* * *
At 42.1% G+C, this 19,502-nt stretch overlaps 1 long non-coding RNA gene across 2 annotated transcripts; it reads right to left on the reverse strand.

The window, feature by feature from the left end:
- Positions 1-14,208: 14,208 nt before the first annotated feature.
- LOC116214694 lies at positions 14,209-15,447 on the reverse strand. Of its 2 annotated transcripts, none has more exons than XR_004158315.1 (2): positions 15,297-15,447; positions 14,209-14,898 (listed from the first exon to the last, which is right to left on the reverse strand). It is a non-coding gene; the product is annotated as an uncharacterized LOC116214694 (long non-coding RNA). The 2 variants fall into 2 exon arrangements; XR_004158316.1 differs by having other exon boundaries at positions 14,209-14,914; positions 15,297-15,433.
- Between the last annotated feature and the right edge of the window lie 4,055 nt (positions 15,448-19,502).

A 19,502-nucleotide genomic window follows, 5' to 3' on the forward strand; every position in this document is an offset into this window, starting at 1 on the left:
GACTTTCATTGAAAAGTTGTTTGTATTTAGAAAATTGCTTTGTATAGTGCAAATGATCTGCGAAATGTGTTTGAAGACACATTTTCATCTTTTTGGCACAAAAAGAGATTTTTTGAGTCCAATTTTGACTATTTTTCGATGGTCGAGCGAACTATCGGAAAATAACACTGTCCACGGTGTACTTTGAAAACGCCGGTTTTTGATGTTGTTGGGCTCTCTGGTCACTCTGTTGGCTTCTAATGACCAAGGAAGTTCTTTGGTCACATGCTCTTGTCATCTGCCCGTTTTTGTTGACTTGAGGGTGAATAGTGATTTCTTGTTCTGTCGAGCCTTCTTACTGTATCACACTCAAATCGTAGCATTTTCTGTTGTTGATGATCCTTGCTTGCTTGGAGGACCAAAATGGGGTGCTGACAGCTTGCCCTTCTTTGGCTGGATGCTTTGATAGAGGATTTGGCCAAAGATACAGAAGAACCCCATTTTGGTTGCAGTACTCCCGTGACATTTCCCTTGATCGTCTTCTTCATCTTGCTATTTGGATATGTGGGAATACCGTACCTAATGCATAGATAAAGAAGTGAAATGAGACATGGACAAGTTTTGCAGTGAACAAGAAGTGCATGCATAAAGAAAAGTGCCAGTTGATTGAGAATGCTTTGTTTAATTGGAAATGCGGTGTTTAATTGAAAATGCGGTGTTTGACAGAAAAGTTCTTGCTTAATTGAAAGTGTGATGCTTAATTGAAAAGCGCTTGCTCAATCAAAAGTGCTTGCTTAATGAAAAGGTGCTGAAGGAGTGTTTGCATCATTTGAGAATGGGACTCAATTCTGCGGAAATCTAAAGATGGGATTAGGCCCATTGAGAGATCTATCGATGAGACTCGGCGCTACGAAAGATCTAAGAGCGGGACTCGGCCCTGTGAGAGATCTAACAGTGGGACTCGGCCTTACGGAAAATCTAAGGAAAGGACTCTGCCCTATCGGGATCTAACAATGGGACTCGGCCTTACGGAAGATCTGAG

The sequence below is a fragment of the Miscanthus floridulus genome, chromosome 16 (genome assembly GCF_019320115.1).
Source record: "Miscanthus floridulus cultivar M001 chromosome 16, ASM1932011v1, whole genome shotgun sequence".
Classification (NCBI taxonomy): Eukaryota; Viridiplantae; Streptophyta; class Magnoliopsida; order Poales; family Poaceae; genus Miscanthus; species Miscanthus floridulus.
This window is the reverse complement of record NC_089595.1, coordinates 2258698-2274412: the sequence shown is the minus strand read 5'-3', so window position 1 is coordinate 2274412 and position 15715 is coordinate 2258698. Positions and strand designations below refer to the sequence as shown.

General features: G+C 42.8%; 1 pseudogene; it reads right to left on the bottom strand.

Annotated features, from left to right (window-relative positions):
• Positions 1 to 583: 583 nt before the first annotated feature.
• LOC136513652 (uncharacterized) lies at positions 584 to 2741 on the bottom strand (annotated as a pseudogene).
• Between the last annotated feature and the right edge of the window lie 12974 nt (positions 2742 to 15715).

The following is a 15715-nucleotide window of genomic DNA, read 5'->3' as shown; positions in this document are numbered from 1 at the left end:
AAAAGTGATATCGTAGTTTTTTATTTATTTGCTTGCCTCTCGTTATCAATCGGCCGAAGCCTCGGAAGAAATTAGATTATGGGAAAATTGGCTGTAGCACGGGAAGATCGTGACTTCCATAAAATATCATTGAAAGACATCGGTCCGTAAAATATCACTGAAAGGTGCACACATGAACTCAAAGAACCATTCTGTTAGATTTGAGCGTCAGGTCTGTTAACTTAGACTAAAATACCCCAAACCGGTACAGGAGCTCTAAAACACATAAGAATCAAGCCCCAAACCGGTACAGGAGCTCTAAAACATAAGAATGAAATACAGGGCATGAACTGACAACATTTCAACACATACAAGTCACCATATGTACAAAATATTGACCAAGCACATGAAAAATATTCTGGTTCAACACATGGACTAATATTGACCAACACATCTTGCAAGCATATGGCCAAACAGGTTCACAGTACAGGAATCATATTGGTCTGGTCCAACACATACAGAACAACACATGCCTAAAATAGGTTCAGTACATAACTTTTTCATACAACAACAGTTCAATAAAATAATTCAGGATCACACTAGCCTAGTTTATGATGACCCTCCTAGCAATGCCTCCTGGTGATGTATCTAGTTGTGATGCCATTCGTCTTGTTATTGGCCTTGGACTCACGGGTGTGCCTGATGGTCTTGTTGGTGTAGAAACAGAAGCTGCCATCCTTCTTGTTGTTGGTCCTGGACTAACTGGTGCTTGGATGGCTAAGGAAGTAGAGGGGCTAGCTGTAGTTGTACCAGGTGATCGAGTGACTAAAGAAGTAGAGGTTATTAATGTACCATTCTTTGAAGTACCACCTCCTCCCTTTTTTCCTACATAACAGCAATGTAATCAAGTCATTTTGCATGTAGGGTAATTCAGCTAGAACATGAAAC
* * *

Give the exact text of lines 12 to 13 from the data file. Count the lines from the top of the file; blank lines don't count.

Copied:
General features: G+C 42.8%; 1 pseudogene; it reads right to left on the bottom strand.

Annotated features, from left to right (window-relative positions):